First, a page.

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English Book Stores in Munich

I love The Munich Readery for several reasons. It’s a quaint second-hand book shop, with leather chairs and hot drinks. I think Sex and the City’s Carrie once said she loves library books because of that musty smell, and I can empathize. There’s something precious about yellowed pages, a creased bind and finding certain passages underlined in pencil. What did the previous reader take from the novel? Why did certain paragraphs stand out for them? That’s the main reason I haven’t yet bought a Kindle – however practical they are, there’s nothing like a well-read second-hand book.

I could spend hours poring over the selection of books in The Readery, and I do enjoy pulling a well-read book off the shelves and flicking through it with a cup of tea. All books are in good nick, and when the owners take a trip to the US, they specifically choose second-hand books in good condition.

The Munich Readery also hosts regular events – astrological readings, a monthly book club and open readings from local authors – Lisa Yarger and her partner John Browner have made a real community out of the store, since its opening in 2006. Sign up to their newsletter to get up-to-date information about their events.

There’s another English-language bookstore in Schwabing – Words’ Worth, at Schellingstr. 3, who stock a fairly large selection of audio books. Over the festive period, Words’ Worth also offers typically English Christmas treats such as Christmas puddings and brandy butter. The store is mostly aimed at academics, as you’d expect from somewhere so close to the university. It doesn’t have that cosy feel of The Munich Readery, but it does offer a good selection of books.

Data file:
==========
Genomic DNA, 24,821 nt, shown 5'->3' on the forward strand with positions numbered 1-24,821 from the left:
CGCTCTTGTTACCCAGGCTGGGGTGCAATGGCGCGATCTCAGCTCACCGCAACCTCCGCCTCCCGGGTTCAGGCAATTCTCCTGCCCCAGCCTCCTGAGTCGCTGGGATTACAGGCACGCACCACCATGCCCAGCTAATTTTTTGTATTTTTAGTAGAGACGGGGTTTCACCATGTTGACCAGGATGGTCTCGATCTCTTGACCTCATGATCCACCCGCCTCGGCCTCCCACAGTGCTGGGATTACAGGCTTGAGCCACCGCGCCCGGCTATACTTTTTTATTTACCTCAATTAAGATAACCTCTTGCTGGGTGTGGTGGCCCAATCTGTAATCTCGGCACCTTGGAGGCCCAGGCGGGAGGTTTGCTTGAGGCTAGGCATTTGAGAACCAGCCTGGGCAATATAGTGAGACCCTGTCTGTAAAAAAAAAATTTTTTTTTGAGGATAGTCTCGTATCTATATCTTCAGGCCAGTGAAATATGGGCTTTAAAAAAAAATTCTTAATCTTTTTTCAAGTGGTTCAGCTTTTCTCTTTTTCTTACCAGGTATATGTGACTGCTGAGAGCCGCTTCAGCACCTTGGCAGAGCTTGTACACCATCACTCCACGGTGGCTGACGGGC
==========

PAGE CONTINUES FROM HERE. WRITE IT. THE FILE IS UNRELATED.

If you’re looking for brand-new books, try Hugendubel near the Literaturhaus. The larger Hugendubel store at Marienplatz also has a few English-language books, but far less choice than on Salvatorstr.. It doesn’t have the same homely feel as The Readery, but there are a good choice of contemporary and classic novels on offer.

For all latest glossy magazines, Hauptbahnhof is your best bet – though if you read a particular magazine on a regular basis, it’s probably worth getting a subscription, as imported prices are pretty ridiculous. I’m sure I once saw Vogue there for over 10 Euros.

So if Amazon has taken the magic out of choosing a book, why not try one of these little gems next time you feel like curling up on the sofa with a hot chocolate and a good story. And with the current temperatures in Munich (-10°c, really?!), what could be better?

Categories Stores & Products


I'm Rachel, the author behind Arts in Munich. I moved to Munich in the summer of 2008, and work as an editor in the city. I also do freelance work for the BBC, MONOCLE, Singapore Airlines and Kaltblut, among others, and previously wrote for the Huffington Post and Electronic Beats.

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